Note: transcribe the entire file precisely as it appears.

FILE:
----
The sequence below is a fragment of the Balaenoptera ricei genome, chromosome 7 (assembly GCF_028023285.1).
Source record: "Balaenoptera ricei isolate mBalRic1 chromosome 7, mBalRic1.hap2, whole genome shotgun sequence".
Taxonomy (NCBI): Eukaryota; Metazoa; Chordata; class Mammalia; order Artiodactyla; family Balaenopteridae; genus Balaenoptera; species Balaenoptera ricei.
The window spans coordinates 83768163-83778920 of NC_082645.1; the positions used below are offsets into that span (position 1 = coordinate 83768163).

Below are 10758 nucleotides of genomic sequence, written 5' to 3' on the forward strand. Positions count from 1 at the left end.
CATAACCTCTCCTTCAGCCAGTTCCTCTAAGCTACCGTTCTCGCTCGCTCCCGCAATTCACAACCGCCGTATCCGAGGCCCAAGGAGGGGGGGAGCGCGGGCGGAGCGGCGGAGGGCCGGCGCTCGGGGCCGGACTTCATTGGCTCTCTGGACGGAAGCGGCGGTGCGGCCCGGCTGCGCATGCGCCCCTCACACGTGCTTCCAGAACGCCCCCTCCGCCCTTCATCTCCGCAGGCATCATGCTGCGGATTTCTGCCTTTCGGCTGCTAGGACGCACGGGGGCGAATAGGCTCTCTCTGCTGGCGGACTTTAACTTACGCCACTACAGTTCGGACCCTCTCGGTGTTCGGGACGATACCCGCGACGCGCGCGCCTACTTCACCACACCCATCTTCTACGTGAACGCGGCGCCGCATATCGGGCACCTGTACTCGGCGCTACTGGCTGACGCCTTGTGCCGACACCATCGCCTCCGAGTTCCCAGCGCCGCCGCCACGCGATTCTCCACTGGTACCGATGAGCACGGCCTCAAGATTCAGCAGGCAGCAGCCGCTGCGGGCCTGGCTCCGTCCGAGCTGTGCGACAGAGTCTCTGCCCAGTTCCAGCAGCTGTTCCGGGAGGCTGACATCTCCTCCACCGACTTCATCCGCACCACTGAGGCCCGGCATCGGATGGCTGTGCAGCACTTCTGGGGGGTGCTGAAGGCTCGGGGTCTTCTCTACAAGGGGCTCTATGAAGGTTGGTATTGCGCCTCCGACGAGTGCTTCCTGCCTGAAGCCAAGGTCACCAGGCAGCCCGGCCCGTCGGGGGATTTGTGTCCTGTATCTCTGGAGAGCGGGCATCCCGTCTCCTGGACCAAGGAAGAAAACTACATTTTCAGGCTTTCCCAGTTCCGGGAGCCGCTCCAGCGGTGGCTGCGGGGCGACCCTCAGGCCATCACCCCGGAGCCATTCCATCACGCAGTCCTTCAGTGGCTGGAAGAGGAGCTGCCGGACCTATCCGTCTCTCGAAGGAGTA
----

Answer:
The sequence below is a fragment of the Balaenoptera ricei genome, chromosome 7 (assembly GCF_028023285.1).
Source record: "Balaenoptera ricei isolate mBalRic1 chromosome 7, mBalRic1.hap2, whole genome shotgun sequence".
Taxonomy (NCBI): Eukaryota; Metazoa; Chordata; class Mammalia; order Artiodactyla; family Balaenopteridae; genus Balaenoptera; species Balaenoptera ricei.
The window spans coordinates 83768163-83778920 of NC_082645.1; the positions used below are offsets into that span (position 1 = coordinate 83768163).

Below are 10758 nucleotides of genomic sequence, written 5' to 3' on the forward strand. Positions count from 1 at the left end.
CATAACCTCTCCTTCAGCCAGTTCCTCTAAGCTACCGTTCTCGCTCGCTCCCGCAATTCACAACCGCCGTATCCGAGGCCCAAGGAGGGGGGGAGCGCGGGCGGAGCGGCGGAGGGCCGGCGCTCGGGGCCGGACTTCATTGGCTCTCTGGACGGAAGCGGCGGTGCGGCCCGGCTGCGCATGCGCCCCTCACACGTGCTTCCAGAACGCCCCCTCCGCCCTTCATCTCCGCAGGCATCATGCTGCGGATTTCTGCCTTTCGGCTGCTAGGACGCACGGGGGCGAATAGGCTCTCTCTGCTGGCGGACTTTAACTTACGCCACTACAGTTCGGACCCTCTCGGTGTTCGGGACGATACCCGCGACGCGCGCGCCTACTTCACCACACCCATCTTCTACGTGAACGCGGCGCCGCATATCGGGCACCTGTACTCGGCGCTACTGGCTGACGCCTTGTGCCGACACCATCGCCTCCGAGTTCCCAGCGCCGCCGCCACGCGATTCTCCACTGGTACCGATGAGCACGGCCTCAAGATTCAGCAGGCAGCAGCCGCTGCGGGCCTGGCTCCGTCCGAGCTGTGCGACAGAGTCTCTGCCCAGTTCCAGCAGCTGTTCCGGGAGGCTGACATCTCCTCCACCGACTTCATCCGCACCACTGAGGCCCGGCATCGGATGGCTGTGCAGCACTTCTGGGGGGTGCTGAAGGCTCGGGGTCTTCTCTACAAGGGGCTCTATGAAGGTTGGTATTGCGCCTCCGACGAGTGCTTCCTGCCTGAAGCCAAGGTCACCAGGCAGCCCGGCCCGTCGGGGGATTTGTGTCCTGTATCTCTGGAGAGCGGGCATCCCGTCTCCTGGACCAAGGAAGAAAACTACATTTTCAGGCTTTCCCAGTTCCGGGAGCCGCTCCAGCGGTGGCTGCGGGGCGACCCTCAGGCCATCACCCCGGAGCCATTCCATCACGCAGTCCTTCAGTGGCTGGAAGAGGAGCTGCCGGACCTATCCGTCTCTCGAAGGAGTA